U.S. judge affirms conservative voice with same-sex marriage vote
By Jonathan Stempel
(Reuters) - In 2011, Judge Jeffrey Sutton of the 6th U.S. Circuit Court of Appeals surprised and disappointed many fellow conservatives by voting to uphold President Obama's healthcare overhaul.
On Thursday, he reaffirmed his standing as one of the U.S. judiciary's leading conservative voices by upholding laws against same-sex marriage in Kentucky, Michigan, Ohio and Tennessee.
In leading a 2-1 majority, in which he said the definition of marriage should be decided by voters and legislatures rather than unelected judges, Sutton made the 6th Circuit the first of five federal appeals courts to rule against same-sex marriage.
The decision substantially raises the likelihood the U.S. Supreme Court may decide the issue, perhaps in its current term.
And it also cements Sutton's status as a dedicated advocate for states' rights, one who has been thought of as a candidate for a Supreme Court vacancy in a Republican administration. The 54-year-old graduated from Ohio State University law school and clerked for Supreme Court Justice Antonin Scalia.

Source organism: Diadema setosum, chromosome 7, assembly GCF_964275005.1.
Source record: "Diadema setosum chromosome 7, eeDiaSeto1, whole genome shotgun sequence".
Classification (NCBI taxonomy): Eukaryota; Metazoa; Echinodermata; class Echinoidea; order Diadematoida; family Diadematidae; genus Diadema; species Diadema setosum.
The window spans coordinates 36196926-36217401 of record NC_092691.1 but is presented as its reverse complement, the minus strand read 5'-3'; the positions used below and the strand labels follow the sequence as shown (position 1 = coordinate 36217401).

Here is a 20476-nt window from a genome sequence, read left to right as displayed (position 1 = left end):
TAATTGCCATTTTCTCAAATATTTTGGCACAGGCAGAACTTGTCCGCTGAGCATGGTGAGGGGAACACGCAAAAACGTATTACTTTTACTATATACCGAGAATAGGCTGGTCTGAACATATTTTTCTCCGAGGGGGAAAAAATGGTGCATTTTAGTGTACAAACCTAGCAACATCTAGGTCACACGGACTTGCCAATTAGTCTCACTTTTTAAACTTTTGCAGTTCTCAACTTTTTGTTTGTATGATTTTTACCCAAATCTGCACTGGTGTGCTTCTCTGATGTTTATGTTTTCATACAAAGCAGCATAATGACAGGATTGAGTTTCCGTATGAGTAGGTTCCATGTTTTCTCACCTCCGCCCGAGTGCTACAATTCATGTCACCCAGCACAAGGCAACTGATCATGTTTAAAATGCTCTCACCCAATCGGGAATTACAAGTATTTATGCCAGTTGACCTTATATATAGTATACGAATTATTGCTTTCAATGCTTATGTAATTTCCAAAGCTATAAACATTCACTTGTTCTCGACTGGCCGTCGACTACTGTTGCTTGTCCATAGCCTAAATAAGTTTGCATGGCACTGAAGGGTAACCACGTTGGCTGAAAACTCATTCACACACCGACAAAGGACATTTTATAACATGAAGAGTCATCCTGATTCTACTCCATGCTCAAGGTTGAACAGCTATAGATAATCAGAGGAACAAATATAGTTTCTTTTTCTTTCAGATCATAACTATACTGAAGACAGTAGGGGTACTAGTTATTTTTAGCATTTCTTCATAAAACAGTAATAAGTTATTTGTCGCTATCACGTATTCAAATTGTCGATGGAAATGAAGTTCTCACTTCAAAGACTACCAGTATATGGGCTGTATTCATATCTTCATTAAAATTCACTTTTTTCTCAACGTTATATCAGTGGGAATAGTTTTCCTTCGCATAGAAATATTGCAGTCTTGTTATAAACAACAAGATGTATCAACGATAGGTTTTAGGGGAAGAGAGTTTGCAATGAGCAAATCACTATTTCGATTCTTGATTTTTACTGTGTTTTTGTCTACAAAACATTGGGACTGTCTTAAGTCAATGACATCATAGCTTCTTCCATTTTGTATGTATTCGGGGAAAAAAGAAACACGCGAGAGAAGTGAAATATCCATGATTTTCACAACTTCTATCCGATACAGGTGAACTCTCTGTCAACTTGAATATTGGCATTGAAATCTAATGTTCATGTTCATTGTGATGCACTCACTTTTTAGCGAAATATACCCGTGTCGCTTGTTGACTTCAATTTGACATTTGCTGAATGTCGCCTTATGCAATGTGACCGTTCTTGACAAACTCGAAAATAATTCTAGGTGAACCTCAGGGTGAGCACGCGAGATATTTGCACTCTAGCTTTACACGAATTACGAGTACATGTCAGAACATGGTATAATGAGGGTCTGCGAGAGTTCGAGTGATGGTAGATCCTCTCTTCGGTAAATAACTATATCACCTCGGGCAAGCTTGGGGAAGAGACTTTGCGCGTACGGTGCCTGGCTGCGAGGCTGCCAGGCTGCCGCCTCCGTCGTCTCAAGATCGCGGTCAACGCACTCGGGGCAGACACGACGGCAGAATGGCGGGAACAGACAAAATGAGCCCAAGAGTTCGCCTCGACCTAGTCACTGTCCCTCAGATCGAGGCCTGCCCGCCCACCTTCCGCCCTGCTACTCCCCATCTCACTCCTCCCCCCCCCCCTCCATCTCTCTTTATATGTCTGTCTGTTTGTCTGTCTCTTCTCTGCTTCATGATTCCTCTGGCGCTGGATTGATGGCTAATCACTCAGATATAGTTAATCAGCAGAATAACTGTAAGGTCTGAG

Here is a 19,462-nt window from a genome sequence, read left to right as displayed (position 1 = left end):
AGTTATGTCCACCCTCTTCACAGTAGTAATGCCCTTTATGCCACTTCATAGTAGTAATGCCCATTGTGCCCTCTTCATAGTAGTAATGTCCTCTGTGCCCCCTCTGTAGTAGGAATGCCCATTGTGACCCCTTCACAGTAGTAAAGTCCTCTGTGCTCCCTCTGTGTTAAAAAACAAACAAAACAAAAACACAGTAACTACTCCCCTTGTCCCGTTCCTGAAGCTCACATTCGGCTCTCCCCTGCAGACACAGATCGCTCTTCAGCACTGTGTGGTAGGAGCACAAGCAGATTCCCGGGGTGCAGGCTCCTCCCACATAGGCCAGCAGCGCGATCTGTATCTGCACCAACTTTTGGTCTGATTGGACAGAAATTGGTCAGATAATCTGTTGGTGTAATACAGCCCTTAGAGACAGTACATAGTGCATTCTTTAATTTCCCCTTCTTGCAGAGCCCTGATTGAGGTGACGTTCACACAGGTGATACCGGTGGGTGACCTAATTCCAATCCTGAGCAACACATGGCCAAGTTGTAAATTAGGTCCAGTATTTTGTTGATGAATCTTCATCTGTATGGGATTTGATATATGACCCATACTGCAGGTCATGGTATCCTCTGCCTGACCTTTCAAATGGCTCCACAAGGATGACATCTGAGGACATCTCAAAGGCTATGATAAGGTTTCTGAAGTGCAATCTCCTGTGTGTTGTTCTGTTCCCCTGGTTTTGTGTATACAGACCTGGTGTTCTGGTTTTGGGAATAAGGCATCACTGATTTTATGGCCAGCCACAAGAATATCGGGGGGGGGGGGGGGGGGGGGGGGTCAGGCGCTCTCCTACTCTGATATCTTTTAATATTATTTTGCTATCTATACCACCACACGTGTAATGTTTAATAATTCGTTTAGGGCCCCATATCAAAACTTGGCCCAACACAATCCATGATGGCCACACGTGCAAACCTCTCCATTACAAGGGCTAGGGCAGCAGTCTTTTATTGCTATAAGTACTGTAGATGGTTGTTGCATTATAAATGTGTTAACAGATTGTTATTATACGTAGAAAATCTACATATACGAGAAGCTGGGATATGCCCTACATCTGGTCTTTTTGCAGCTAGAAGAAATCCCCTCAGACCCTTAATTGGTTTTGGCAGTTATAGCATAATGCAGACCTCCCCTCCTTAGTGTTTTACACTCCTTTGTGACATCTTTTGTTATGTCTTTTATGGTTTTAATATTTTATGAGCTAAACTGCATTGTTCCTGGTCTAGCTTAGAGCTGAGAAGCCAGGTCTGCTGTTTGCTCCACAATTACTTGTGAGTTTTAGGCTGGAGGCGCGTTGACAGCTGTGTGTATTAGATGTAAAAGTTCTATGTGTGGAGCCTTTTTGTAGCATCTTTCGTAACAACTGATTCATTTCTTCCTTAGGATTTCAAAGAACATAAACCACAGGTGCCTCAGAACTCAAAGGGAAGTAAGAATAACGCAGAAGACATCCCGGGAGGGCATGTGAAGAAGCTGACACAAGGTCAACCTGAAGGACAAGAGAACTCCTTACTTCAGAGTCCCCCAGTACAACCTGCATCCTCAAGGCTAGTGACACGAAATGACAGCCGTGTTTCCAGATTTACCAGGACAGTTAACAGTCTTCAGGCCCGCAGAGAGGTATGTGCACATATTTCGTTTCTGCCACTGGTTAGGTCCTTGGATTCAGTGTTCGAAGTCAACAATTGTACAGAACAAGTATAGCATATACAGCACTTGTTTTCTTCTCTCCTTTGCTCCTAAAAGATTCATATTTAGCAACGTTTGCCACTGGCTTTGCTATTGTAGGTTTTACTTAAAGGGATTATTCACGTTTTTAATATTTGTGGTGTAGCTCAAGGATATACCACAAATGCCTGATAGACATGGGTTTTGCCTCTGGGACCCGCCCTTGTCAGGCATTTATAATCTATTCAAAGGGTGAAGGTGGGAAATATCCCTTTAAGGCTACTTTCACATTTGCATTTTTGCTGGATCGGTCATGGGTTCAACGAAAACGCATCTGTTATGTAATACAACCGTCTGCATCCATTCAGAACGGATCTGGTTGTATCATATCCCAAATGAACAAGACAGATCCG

"It improves his standing among conservatives, which he probably needed after the healthcare decision," said Dale Carpenter, a law professor at the University of Minnesota, referring to Thursday's decision. "The decision is probably the most well-written and reasoned opinion from a federal court rejecting same-sex marriage."
Sutton was nominated to the bench by President George W. Bush in 2001, but strong opposition delayed his confirmation until 2003. The U.S. Senate vote for confirmation was 52-41.
During his confirmation hearing, Sutton explained that as a judge he would try to see the world in "other people's eyes." Continued...